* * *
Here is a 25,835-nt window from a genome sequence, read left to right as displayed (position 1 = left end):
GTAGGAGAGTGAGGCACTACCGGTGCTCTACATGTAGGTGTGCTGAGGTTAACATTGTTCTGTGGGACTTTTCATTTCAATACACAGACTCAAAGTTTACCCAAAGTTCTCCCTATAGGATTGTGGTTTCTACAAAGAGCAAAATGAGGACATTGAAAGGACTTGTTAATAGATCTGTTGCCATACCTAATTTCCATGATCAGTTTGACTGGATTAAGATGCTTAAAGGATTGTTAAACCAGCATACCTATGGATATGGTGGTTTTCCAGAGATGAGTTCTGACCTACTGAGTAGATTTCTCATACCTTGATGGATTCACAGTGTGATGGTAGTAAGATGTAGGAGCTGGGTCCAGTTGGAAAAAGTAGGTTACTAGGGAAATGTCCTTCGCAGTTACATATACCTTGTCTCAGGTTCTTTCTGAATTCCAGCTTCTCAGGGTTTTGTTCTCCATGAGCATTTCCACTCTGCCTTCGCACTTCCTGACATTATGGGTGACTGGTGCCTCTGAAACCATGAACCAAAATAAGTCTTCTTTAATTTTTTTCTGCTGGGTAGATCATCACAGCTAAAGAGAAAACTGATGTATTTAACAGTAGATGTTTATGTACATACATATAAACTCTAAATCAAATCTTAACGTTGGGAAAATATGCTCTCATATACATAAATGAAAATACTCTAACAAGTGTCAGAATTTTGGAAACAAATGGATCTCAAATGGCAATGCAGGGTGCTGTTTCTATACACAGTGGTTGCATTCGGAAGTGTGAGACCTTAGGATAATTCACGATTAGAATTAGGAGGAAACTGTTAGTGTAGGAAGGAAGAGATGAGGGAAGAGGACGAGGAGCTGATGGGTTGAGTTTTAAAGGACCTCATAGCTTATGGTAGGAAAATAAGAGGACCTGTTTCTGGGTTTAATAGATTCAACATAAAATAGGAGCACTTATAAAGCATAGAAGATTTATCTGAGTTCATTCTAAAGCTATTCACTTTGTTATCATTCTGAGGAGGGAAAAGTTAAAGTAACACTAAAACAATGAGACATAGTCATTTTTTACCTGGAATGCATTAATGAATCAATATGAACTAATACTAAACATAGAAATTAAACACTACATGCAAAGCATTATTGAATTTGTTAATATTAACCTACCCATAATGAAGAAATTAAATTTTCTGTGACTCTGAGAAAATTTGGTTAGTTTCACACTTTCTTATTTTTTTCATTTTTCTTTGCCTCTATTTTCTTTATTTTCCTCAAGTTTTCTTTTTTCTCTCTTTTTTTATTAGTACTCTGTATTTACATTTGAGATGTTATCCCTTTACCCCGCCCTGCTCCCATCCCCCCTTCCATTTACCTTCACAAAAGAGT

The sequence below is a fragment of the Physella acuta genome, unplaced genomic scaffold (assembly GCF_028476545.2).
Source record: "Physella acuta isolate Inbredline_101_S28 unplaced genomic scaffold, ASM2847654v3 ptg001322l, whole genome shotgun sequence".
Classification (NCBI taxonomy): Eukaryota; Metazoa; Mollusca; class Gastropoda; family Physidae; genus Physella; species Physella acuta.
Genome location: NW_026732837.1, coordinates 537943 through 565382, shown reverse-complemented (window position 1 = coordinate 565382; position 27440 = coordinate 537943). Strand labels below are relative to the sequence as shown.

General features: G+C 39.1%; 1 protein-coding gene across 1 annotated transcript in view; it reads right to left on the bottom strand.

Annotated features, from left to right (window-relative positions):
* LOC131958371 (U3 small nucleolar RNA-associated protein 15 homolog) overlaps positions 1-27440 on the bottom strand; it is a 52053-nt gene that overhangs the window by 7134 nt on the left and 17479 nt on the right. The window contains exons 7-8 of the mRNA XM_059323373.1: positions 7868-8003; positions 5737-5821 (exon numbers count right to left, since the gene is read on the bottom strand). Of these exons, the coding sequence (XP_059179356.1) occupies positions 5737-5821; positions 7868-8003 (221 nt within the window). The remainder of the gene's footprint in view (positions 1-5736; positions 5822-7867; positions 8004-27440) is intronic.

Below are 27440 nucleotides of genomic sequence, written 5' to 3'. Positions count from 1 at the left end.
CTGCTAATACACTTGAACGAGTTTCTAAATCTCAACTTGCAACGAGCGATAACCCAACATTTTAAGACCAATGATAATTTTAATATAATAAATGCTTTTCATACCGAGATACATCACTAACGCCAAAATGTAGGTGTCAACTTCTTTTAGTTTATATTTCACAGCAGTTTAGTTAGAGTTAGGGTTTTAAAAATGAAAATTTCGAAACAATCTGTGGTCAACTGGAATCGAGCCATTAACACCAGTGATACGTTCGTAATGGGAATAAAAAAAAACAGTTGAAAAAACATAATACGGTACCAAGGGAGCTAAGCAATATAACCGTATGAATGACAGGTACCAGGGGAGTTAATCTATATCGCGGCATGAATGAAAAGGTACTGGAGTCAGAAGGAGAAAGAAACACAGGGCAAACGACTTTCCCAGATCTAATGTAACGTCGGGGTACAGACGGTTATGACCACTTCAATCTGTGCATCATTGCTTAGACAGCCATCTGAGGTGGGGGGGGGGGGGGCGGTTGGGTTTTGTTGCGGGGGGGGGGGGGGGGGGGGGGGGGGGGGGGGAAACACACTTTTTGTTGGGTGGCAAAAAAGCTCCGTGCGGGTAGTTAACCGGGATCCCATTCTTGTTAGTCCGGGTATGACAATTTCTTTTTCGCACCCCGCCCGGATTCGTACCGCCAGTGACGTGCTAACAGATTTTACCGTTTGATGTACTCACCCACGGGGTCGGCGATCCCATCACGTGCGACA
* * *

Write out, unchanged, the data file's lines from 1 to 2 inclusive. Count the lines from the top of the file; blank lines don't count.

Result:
Here is a 25,835-nt window from a genome sequence, read left to right as displayed (position 1 = left end):
GTAGGAGAGTGAGGCACTACCGGTGCTCTACATGTAGGTGTGCTGAGGTTAACATTGTTCTGTGGGACTTTTCATTTCAATACACAGACTCAAAGTTTACCCAAAGTTCTCCCTATAGGATTGTGGTTTCTACAAAGAGCAAAATGAGGACATTGAAAGGACTTGTTAATAGATCTGTTGCCATACCTAATTTCCATGATCAGTTTGACTGGATTAAGATGCTTAAAGGATTGTTAAACCAGCATACCTATGGATATGGTGGTTTTCCAGAGATGAGTTCTGACCTACTGAGTAGATTTCTCATACCTTGATGGATTCACAGTGTGATGGTAGTAAGATGTAGGAGCTGGGTCCAGTTGGAAAAAGTAGGTTACTAGGGAAATGTCCTTCGCAGTTACATATACCTTGTCTCAGGTTCTTTCTGAATTCCAGCTTCTCAGGGTTTTGTTCTCCATGAGCATTTCCACTCTGCCTTCGCACTTCCTGACATTATGGGTGACTGGTGCCTCTGAAACCATGAACCAAAATAAGTCTTCTTTAATTTTTTTCTGCTGGGTAGATCATCACAGCTAAAGAGAAAACTGATGTATTTAACAGTAGATGTTTATGTACATACATATAAACTCTAAATCAAATCTTAACGTTGGGAAAATATGCTCTCATATACATAAATGAAAATACTCTAACAAGTGTCAGAATTTTGGAAACAAATGGATCTCAAATGGCAATGCAGGGTGCTGTTTCTATACACAGTGGTTGCATTCGGAAGTGTGAGACCTTAGGATAATTCACGATTAGAATTAGGAGGAAACTGTTAGTGTAGGAAGGAAGAGATGAGGGAAGAGGACGAGGAGCTGATGGGTTGAGTTTTAAAGGACCTCATAGCTTATGGTAGGAAAATAAGAGGACCTGTTTCTGGGTTTAATAGATTCAACATAAAATAGGAGCACTTATAAAGCATAGAAGATTTATCTGAGTTCATTCTAAAGCTATTCACTTTGTTATCATTCTGAGGAGGGAAAAGTTAAAGTAACACTAAAACAATGAGACATAGTCATTTTTTACCTGGAATGCATTAATGAATCAATATGAACTAATACTAAACATAGAAATTAAACACTACATGCAAAGCATTATTGAATTTGTTAATATTAACCTACCCATAATGAAGAAATTAAATTTTCTGTGACTCTGAGAAAATTTGGTTAGTTTCACACTTTCTTATTTTTTTCATTTTTCTTTGCCTCTATTTTCTTTATTTTCCTCAAGTTTTCTTTTTTCTCTCTTTTTTTATTAGTACTCTGTATTTACATTTGAGATGTTATCCCTTTACCCCGCCCTGCTCCCATCCCCCCTTCCATTTACCTTCACAAAAGAGT